HigherGround Music
The Head and the Heart

Higher Ground Presents

The Head and the Heart

Springtime Carnivore

Sunday, March 05, 2017

Doors: 7:15 pm / Show: 8:00 pm

Flynn Theatre

Burlington, VT

$55.50 | $45.50 | $35.50 advance, plus $3 day of show

This event is all ages

The Head And The Heart have partnered with Plus 1 so that $1 from every ticket sold will go to support Artists For Peace And Justice serving communities in Haiti through programs in education, healthcare, and dignity through the arts (http://www.apjnow.org/)

The Head and the Heart
The Head and the Heart
The Head and the Heart's third release, Signs of Light, is due out September 9. Recorded in Nashville with producer Jay Joyce (Eric Church, Cage the Elephant, 2015 Producer of the Year Grammy nominee), Signs of Light crackles with the upbeat sing-a-long energy that is The Head and the Heart's finest work to date. This will be The Head and the Heart's first release on Warner Bros. Records. Their debut single, "All We Ever Knew" is currently #1 at AAA radio and #8 at Alternative. They have released three other songs from the record in addition to "All We Ever Knew" - "Library Magic", "Colors" and "Rhythm &Blues". The Head and the Heart will hit the road in October on their Signs of Light tour with sold out shows in Nashville at The Ryman Auditorium two nights, New York at Terminal 5 (second show added), Boston at The Orpheum, Austin at Stubb's Waller Creek Amphitheater (second show added), and two sold out nights in Seattle at The Paramount (third show added).
Springtime Carnivore
You know the curious, almost out-of-body feeling you sometimes get when you wake up in the middle of the night, where everything seems a bit fuzzy and you're not sure if maybe you're still dreaming? It's a state Greta Morgan perpetually revisited during the second half of 2015, when she was writing and recording the new Springtime Carnivore album, Midnight Room. "I was on a really jagged sleep schedule," says the Los Angeles- based singer-songwriter, describing the months during which she worked on the follow- up to her critically adored 2014 debut. "It was the first time I'd ever lived by myself, and there was this bizarre feeling at night of the house being so quiet and being so totally alone. And Midnight Room came out of that."

Earlier in the year, Morgan went through one of those break-ups that completely topples your world. Though it was as amicable as those things can be, the twenty-eight year-old musician felt shattered. She began working on songs for Midnight Room during those strange waking interludes last summer, finding an abundance of beautiful melodies in the melancholy ether. "A lot of lyrics on the record are collaged or don't necessarily make sense next to each other," she says. "But I guess my whole headspace was like that for a few months. I felt like I couldn't trust my memory completely -- like i was space cadeting through the weird space between sleeping and dreaming and waking and reality."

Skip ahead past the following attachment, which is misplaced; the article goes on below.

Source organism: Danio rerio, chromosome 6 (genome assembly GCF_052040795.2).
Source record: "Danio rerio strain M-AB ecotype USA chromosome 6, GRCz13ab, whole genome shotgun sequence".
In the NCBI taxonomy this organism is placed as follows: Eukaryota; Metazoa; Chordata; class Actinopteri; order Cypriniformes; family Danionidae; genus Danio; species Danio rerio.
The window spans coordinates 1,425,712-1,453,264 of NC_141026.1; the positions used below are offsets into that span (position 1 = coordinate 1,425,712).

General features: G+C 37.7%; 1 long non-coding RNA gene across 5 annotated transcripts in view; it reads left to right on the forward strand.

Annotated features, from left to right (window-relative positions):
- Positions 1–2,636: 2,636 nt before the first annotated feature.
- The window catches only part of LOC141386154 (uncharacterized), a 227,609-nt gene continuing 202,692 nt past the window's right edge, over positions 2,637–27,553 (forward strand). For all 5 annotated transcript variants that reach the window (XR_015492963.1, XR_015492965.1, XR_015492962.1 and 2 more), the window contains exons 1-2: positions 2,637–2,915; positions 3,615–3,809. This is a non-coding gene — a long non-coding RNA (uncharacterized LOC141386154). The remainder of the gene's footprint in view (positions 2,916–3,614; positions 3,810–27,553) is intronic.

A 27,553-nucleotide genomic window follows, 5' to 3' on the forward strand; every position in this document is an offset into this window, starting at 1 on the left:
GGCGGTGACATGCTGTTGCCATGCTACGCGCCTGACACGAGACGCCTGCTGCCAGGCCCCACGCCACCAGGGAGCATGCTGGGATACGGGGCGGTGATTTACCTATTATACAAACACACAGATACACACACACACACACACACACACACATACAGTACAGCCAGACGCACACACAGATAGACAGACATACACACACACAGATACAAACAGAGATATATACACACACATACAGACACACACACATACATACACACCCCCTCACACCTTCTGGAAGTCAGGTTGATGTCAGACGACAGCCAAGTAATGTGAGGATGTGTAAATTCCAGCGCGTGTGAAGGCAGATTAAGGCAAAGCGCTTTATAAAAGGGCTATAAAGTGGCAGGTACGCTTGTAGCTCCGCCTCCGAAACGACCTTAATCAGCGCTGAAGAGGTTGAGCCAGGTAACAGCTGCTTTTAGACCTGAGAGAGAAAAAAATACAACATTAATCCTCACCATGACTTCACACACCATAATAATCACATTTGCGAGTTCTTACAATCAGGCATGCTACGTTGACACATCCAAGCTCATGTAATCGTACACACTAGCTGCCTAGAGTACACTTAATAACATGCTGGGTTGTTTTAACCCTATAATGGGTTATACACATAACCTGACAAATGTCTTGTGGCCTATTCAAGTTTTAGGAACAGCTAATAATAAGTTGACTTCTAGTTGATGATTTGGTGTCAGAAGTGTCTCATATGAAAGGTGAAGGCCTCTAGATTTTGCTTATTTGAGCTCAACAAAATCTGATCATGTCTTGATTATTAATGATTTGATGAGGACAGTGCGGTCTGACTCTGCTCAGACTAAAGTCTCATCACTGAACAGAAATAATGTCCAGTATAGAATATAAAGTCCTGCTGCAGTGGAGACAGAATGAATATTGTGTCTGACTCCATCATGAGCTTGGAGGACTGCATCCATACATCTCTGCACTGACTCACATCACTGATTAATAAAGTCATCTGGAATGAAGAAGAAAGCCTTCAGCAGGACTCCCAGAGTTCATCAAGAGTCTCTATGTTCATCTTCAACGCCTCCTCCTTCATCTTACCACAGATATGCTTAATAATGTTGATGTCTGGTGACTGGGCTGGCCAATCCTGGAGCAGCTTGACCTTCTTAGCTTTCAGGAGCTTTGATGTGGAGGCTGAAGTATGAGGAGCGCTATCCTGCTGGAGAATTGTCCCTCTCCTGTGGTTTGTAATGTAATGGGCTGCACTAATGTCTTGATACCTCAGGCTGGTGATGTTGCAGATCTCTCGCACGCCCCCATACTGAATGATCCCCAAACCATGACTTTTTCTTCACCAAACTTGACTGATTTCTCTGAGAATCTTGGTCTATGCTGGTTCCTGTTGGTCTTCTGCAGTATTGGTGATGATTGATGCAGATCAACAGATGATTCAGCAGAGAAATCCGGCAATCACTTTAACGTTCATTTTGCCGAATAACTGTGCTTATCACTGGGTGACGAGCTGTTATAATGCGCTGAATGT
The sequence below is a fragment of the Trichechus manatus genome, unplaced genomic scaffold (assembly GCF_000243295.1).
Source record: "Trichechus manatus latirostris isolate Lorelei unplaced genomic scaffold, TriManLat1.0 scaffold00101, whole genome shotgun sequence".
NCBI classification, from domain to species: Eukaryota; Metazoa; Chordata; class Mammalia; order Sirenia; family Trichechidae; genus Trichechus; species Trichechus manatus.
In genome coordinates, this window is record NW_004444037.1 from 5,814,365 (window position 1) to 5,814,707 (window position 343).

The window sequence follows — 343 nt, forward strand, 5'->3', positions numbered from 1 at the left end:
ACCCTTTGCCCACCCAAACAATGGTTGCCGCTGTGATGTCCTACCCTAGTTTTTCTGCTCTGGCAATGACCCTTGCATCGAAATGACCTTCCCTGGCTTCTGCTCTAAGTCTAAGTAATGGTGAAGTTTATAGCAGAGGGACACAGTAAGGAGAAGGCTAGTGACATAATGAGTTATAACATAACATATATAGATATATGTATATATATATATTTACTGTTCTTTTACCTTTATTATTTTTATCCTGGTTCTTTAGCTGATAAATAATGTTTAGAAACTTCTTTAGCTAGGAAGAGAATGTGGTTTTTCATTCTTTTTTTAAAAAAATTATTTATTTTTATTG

The melodies came easily, but the words were initially harder to find. So she tried a new approach for Midnight Room's lyrics, inspired by her own disjointed thinking during those months. When an intriguing phrase or evocative image occurred to her, she wrote it down on a piece of index card. Sitting with the dozens of scraps on the floor in front of her, Morgan would rearrange the fragments until she found a way to make sense of it all. "A lot of the themes are, like, 'How do you lovingly change a relationship?,'" she says. "How do you say good-bye to someone in a certain way and still keep him or her in your life? I feel like I was asking a lot of questions during the making of the record that I still don't really have answers to, but at least some of the songs were exploring that territory."

In the interest of achieving a more cohesive sound for Midnight Room, Morgan reached out to producer Chris Coady, whose work with Future Islands, Beach House and The Orwells she'd admired. "To me, Chris's greatest gift as a producer is creating a sonic palette for an album that really brings their songs to life," she says. "I wanted the whole thing to feel like you're looking through a cobalt blue glass, and to get textures that almost feel like being able to see stars in the sky. I wanted it to have this very velvety midnight blue purity to the sound, and I feel like the synthesizers that we used and a lot of the guitar tones we used evoked that kind of visual texture."
Venue Information:
Flynn Theatre
153 Main Street
Burlington, VT, 05401